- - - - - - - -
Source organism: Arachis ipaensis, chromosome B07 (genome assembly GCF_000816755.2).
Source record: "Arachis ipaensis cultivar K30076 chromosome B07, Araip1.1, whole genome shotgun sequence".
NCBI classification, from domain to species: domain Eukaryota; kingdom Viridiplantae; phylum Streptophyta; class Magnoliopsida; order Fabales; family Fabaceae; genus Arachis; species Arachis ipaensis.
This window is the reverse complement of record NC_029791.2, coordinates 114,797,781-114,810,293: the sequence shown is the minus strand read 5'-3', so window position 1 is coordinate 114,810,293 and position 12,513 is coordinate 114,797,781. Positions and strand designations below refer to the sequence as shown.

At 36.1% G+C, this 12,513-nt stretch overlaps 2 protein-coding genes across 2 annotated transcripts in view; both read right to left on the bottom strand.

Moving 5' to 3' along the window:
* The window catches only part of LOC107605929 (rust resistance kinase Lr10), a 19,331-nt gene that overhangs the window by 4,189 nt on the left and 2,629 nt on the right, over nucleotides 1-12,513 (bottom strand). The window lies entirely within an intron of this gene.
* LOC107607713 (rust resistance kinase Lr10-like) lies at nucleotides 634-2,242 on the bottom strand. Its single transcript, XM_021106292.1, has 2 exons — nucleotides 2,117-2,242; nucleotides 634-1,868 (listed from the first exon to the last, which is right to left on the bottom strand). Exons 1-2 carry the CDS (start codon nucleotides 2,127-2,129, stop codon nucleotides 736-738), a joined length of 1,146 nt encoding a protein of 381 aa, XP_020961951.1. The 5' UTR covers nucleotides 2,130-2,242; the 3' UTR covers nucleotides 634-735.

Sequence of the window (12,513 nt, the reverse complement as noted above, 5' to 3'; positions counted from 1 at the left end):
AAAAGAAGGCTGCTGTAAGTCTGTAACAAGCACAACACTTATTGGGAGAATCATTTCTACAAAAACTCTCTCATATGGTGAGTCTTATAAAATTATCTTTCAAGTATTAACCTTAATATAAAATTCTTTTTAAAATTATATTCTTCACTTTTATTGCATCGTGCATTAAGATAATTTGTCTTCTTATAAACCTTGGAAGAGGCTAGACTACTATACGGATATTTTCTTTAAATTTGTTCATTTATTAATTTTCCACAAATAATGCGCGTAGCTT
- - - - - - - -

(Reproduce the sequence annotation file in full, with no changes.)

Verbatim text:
Source organism: Arachis ipaensis, chromosome B07 (genome assembly GCF_000816755.2).
Source record: "Arachis ipaensis cultivar K30076 chromosome B07, Araip1.1, whole genome shotgun sequence".
NCBI classification, from domain to species: domain Eukaryota; kingdom Viridiplantae; phylum Streptophyta; class Magnoliopsida; order Fabales; family Fabaceae; genus Arachis; species Arachis ipaensis.
This window is the reverse complement of record NC_029791.2, coordinates 114,797,781-114,810,293: the sequence shown is the minus strand read 5'-3', so window position 1 is coordinate 114,810,293 and position 12,513 is coordinate 114,797,781. Positions and strand designations below refer to the sequence as shown.

At 36.1% G+C, this 12,513-nt stretch overlaps 2 protein-coding genes across 2 annotated transcripts in view; both read right to left on the bottom strand.

Moving 5' to 3' along the window:
* The window catches only part of LOC107605929 (rust resistance kinase Lr10), a 19,331-nt gene that overhangs the window by 4,189 nt on the left and 2,629 nt on the right, over nucleotides 1-12,513 (bottom strand). The window lies entirely within an intron of this gene.
* LOC107607713 (rust resistance kinase Lr10-like) lies at nucleotides 634-2,242 on the bottom strand. Its single transcript, XM_021106292.1, has 2 exons — nucleotides 2,117-2,242; nucleotides 634-1,868 (listed from the first exon to the last, which is right to left on the bottom strand). Exons 1-2 carry the CDS (start codon nucleotides 2,127-2,129, stop codon nucleotides 736-738), a joined length of 1,146 nt encoding a protein of 381 aa, XP_020961951.1. The 5' UTR covers nucleotides 2,130-2,242; the 3' UTR covers nucleotides 634-735.

Sequence of the window (12,513 nt, the reverse complement as noted above, 5' to 3'; positions counted from 1 at the left end):
AAAAGAAGGCTGCTGTAAGTCTGTAACAAGCACAACACTTATTGGGAGAATCATTTCTACAAAAACTCTCTCATATGGTGAGTCTTATAAAATTATCTTTCAAGTATTAACCTTAATATAAAATTCTTTTTAAAATTATATTCTTCACTTTTATTGCATCGTGCATTAAGATAATTTGTCTTCTTATAAACCTTGGAAGAGGCTAGACTACTATACGGATATTTTCTTTAAATTTGTTCATTTATTAATTTTCCACAAATAATGCGCGTAGCTT